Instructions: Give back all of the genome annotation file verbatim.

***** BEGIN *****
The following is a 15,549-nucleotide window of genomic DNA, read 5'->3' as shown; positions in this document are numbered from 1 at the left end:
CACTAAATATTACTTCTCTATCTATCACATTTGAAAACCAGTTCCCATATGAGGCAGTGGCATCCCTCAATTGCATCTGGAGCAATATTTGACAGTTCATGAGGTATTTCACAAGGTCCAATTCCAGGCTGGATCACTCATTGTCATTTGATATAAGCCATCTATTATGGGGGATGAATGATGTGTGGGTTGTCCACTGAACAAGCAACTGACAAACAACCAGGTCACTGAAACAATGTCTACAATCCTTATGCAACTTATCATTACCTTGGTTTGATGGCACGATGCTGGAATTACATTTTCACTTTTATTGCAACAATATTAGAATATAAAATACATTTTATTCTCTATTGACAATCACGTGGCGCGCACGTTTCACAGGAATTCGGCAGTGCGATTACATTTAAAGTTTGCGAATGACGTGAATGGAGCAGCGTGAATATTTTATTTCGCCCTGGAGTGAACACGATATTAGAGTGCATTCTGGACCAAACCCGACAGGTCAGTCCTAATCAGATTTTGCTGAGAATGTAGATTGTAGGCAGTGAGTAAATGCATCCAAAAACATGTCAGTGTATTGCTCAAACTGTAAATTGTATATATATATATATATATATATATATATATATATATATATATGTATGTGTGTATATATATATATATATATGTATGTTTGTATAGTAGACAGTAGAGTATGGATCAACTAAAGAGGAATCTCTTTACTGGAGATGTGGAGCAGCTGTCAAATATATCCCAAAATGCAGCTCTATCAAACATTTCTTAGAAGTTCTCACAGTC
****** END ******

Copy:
The following is a 15,549-nucleotide window of genomic DNA, read 5'->3' as shown; positions in this document are numbered from 1 at the left end:
CACTAAATATTACTTCTCTATCTATCACATTTGAAAACCAGTTCCCATATGAGGCAGTGGCATCCCTCAATTGCATCTGGAGCAATATTTGACAGTTCATGAGGTATTTCACAAGGTCCAATTCCAGGCTGGATCACTCATTGTCATTTGATATAAGCCATCTATTATGGGGGATGAATGATGTGTGGGTTGTCCACTGAACAAGCAACTGACAAACAACCAGGTCACTGAAACAATGTCTACAATCCTTATGCAACTTATCATTACCTTGGTTTGATGGCACGATGCTGGAATTACATTTTCACTTTTATTGCAACAATATTAGAATATAAAATACATTTTATTCTCTATTGACAATCACGTGGCGCGCACGTTTCACAGGAATTCGGCAGTGCGATTACATTTAAAGTTTGCGAATGACGTGAATGGAGCAGCGTGAATATTTTATTTCGCCCTGGAGTGAACACGATATTAGAGTGCATTCTGGACCAAACCCGACAGGTCAGTCCTAATCAGATTTTGCTGAGAATGTAGATTGTAGGCAGTGAGTAAATGCATCCAAAAACATGTCAGTGTATTGCTCAAACTGTAAATTGTATATATATATATATATATATATATATATATATATATATATATGTATGTGTGTATATATATATATATATATGTATGTTTGTATAGTAGACAGTAGAGTATGGATCAACTAAAGAGGAATCTCTTTACTGGAGATGTGGAGCAGCTGTCAAATATATCCCAAAATGCAGCTCTATCAAACATTTCTTAGAAGTTCTCACAGTC